MAS 7.5 × 54 mm cartridges (Fig. 5:2–5). The cartridge in Fig. 5:2 was found in excellent condition. It was manufactured at the Manufacture de Machines du Haut-Rhin factory in Bourtzwiller in the French town of Mulhouse during the second quarter of the 1930 (Conklin 2007:7); the metal supplier was the Société Electro-Métallurgique de Dives (White and Munhall 1963:146, Pic. 1241). The cartridge in Fig. 5:3was well preserved. It was manufactured at the Société Française des Munitions in Issy-Les-Moulineaux in Paris, France—which also supplied the metal—during the fourth quarter of the 1930 (Conklin 2007:7). The two cartridges in Fig. 5:4, 5 were found in excellent condition. They were manufactured at the Cartoucherie de Valence factory in the city of Valence, France, during the first quarter of 1939; the metal supplier was the Société des Tréfileries et laminoirs de Biache-Saint Waast. A similar cartridge was found at an excavation in Lod (Glick, forthcoming).
The French MAS 7.5 × 54 mm-type ammunition was developed in 1929 by the Manufacture d’Armes de Saint Étienne and it became the French army’s most commonly used ammunition prior to World War II. At first, it was used with machine guns, and subsequently the Lebel 07/15 rifle was adapted for its use. From 1936 onward, the French army used a MAS-36 rifle that was fited for this type of ammunition (Ustinov and Bloom 1982:98). It was the most commonly used ammunition among the Syrians, the Lebanese and Qa’uqji’s Liberation Army, the majority of whose weapons were French. The Jewish forces and the IDF owned very few such weapons until Operation Hiram, in October 1948, when large numbers of such weapons were captured in battle (Sela 2004:248).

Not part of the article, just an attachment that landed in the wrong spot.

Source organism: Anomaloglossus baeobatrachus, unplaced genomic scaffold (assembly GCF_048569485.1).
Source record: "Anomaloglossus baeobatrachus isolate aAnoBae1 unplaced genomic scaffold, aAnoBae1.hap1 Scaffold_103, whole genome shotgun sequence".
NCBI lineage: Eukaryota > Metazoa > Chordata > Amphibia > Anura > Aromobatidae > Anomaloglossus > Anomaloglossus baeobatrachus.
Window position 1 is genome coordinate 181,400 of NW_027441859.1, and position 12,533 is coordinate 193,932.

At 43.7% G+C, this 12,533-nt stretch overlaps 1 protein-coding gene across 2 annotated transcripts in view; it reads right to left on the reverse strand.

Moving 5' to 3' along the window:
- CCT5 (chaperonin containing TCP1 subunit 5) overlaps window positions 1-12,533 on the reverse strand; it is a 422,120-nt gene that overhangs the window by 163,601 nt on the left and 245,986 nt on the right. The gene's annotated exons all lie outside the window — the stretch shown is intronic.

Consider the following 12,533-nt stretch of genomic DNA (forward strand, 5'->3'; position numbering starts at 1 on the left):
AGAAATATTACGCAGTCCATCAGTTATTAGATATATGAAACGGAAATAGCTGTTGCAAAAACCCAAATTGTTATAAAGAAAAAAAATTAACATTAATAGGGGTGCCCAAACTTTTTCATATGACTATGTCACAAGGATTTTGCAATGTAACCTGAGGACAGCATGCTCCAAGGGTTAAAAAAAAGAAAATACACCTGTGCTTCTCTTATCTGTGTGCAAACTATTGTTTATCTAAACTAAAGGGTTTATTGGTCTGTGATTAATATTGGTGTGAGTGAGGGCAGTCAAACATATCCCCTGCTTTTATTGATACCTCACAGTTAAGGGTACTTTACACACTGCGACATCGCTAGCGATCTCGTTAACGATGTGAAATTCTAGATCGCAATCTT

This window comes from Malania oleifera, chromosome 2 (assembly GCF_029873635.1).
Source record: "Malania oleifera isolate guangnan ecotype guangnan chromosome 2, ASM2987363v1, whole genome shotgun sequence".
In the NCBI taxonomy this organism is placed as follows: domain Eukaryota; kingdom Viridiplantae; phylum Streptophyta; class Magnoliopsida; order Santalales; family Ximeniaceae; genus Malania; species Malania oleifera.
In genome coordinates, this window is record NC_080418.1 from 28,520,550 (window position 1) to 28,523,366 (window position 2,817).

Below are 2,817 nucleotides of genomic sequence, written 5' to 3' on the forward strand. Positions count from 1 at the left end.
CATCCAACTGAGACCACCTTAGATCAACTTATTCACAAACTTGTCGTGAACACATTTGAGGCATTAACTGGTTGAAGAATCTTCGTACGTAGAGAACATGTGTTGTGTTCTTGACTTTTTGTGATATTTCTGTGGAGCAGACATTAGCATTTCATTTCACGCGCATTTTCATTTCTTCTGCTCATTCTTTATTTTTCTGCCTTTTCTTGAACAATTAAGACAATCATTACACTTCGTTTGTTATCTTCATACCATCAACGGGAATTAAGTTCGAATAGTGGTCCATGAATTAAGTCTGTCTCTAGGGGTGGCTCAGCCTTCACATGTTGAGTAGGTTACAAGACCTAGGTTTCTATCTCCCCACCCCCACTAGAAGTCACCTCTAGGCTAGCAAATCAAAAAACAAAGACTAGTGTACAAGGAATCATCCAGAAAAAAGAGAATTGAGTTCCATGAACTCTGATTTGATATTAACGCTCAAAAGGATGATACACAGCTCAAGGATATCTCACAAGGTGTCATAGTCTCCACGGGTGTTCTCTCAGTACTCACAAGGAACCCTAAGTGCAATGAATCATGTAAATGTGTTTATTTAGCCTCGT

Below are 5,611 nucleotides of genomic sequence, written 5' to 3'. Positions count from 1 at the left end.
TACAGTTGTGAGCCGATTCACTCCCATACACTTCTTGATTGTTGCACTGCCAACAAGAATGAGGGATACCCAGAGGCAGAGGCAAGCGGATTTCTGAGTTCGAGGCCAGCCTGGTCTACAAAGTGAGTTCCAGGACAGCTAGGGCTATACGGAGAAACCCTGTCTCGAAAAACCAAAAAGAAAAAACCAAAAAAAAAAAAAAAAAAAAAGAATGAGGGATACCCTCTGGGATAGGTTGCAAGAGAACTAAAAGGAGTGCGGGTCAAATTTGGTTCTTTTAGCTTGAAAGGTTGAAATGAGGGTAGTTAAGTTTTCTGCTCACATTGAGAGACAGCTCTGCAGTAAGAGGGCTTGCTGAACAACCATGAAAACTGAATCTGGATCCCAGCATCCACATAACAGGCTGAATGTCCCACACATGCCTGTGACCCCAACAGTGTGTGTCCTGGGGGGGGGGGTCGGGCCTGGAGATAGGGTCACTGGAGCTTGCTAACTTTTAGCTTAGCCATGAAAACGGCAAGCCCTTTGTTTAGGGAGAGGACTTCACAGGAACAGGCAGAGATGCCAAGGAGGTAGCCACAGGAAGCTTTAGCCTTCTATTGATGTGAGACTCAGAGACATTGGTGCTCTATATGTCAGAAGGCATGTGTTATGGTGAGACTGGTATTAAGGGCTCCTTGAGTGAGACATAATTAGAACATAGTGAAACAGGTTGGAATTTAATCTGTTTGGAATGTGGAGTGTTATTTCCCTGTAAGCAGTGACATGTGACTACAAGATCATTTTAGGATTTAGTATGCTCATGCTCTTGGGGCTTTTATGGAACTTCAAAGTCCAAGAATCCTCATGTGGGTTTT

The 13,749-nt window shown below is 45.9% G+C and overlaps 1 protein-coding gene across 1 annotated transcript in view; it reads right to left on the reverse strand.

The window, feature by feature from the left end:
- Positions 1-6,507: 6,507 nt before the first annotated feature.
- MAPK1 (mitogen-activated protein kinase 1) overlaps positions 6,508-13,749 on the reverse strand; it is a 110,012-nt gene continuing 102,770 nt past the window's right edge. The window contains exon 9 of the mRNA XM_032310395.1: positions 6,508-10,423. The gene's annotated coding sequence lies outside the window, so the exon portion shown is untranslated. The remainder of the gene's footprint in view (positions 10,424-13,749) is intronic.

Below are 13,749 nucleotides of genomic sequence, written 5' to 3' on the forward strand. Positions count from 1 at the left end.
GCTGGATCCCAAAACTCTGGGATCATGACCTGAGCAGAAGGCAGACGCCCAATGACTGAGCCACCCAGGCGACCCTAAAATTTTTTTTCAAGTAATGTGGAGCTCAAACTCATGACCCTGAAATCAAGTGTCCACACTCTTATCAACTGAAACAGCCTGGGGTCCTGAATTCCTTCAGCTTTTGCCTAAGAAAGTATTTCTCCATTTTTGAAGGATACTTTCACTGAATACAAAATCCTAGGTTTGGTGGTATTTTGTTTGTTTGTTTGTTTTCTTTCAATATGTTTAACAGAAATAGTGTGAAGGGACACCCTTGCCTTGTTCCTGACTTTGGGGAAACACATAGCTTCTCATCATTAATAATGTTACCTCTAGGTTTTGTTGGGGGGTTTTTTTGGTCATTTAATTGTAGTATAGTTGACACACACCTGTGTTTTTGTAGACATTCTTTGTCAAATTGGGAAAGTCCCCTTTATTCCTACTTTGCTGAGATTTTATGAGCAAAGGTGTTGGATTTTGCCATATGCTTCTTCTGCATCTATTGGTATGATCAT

In 1948, two battles were fought at Meron, both between the Second Yarmuk Brigade of Qa’uqji’s Liberation Army and Israeli forces: the Yiftah Brigade on May 28–29 (Lorch 1989:262) and the 72th Battalion of the 7th Brigade on October 28–31 (Luria 1963:8–9). The French ammunition was probably not fired from the Israeli side but from a defensive position of Qa’uqji’s Liberation Army, which was apparently sheltered behind the terrace wall. The Mauser 7.92 × 57 mm cartridge was probably fired in the latter battle, judging by the time it would have taken it to reach be shipped from the the factory in Belgium to the battlefield.
Flint finds
Mayan Shemer
The flint assemblage from Meron contains five items: a Levallois core (Fig. 6:1), a sickle blade (Fig. 6:2), a backed flake (Fig. 6:3), core debitage (Fig. 6:4) and a chip (less than 20 mm; Fig. 6:5).
The two diagnostic items—the Levallois core (Fig. 6:1) and the sickle blade (Fig. 6:2)—were surface finds, and they are slightly abraded and bear yellowish patina. The Levallois core (c. 3.3 × 3.9 cm, c. 2 cm thick) is thoroughly depleted and bears a pattern of bipolar scars. The last knapping round was used to remove one primary flake (2.5 × 2.5 cm). The Levalloisian technique is found in the Middle Paleolithic period (250–40 millennia BP), and the surface find of a core may attest to the existence of an archaeological site from this period in the vicinity. The sickle blade was made on a blade that retained its cortex. The blade has two parallel ridges on its dorsal side, and its distal end is truncated. The working edge, indicated by the characteristic sickle sheen, is on the item’s left side. Some of the sickle sheen was removed by retouching the working edge at a later stage; the percussion bulb was apparently trimmed down at the same time. Sickle blades of this type are very characteristic of Chalcolithic and Bronze Age industries. Such industries appeared in the Levant in the seventh–fifth millennium BCE.
The debitage (Fig. 6:4) comes from a blade core and is the result of renewing the angle between the striking platform and the detachment plane.
The flint assemblage provides no evidence of a flint industry in the excavation area. However, the diagnostic surface finds attest to human activity at the site in the Middle Palaeolithic, as well as the Chalcolithic periods or the Bronze Age. These finds and the finds identified by Stepansky (2003) and Tepper (2016) corroborate the understanding that human settlement and activity at Meron goes back to these very early periods.